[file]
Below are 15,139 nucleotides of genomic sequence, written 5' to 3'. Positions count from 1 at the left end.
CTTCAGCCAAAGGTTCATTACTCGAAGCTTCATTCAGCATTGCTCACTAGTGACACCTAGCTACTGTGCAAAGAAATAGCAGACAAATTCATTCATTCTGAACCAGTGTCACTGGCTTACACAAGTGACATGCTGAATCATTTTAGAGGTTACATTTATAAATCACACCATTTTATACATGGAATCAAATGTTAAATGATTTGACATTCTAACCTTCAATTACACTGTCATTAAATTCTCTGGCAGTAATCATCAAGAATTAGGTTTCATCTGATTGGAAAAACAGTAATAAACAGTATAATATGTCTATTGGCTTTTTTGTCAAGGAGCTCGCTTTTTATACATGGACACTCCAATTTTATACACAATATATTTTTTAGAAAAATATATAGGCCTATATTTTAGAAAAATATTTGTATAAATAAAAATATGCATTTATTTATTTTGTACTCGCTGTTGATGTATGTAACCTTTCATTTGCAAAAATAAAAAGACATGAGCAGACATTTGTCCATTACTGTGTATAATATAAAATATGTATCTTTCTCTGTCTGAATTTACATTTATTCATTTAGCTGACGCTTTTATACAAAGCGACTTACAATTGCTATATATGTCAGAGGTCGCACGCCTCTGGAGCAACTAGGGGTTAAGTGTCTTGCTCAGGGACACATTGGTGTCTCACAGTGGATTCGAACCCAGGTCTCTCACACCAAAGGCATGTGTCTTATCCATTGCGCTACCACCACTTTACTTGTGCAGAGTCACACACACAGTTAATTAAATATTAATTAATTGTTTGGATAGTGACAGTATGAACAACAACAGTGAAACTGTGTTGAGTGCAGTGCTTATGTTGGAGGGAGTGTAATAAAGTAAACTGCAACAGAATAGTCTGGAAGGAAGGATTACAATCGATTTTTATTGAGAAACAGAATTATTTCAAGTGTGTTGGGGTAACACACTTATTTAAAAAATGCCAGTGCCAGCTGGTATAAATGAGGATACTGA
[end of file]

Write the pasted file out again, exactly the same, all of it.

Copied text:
Below are 15,139 nucleotides of genomic sequence, written 5' to 3'. Positions count from 1 at the left end.
CTTCAGCCAAAGGTTCATTACTCGAAGCTTCATTCAGCATTGCTCACTAGTGACACCTAGCTACTGTGCAAAGAAATAGCAGACAAATTCATTCATTCTGAACCAGTGTCACTGGCTTACACAAGTGACATGCTGAATCATTTTAGAGGTTACATTTATAAATCACACCATTTTATACATGGAATCAAATGTTAAATGATTTGACATTCTAACCTTCAATTACACTGTCATTAAATTCTCTGGCAGTAATCATCAAGAATTAGGTTTCATCTGATTGGAAAAACAGTAATAAACAGTATAATATGTCTATTGGCTTTTTTGTCAAGGAGCTCGCTTTTTATACATGGACACTCCAATTTTATACACAATATATTTTTTAGAAAAATATATAGGCCTATATTTTAGAAAAATATTTGTATAAATAAAAATATGCATTTATTTATTTTGTACTCGCTGTTGATGTATGTAACCTTTCATTTGCAAAAATAAAAAGACATGAGCAGACATTTGTCCATTACTGTGTATAATATAAAATATGTATCTTTCTCTGTCTGAATTTACATTTATTCATTTAGCTGACGCTTTTATACAAAGCGACTTACAATTGCTATATATGTCAGAGGTCGCACGCCTCTGGAGCAACTAGGGGTTAAGTGTCTTGCTCAGGGACACATTGGTGTCTCACAGTGGATTCGAACCCAGGTCTCTCACACCAAAGGCATGTGTCTTATCCATTGCGCTACCACCACTTTACTTGTGCAGAGTCACACACACAGTTAATTAAATATTAATTAATTGTTTGGATAGTGACAGTATGAACAACAACAGTGAAACTGTGTTGAGTGCAGTGCTTATGTTGGAGGGAGTGTAATAAAGTAAACTGCAACAGAATAGTCTGGAAGGAAGGATTACAATCGATTTTTATTGAGAAACAGAATTATTTCAAGTGTGTTGGGGTAACACACTTATTTAAAAAATGCCAGTGCCAGCTGGTATAAATGAGGATACTGA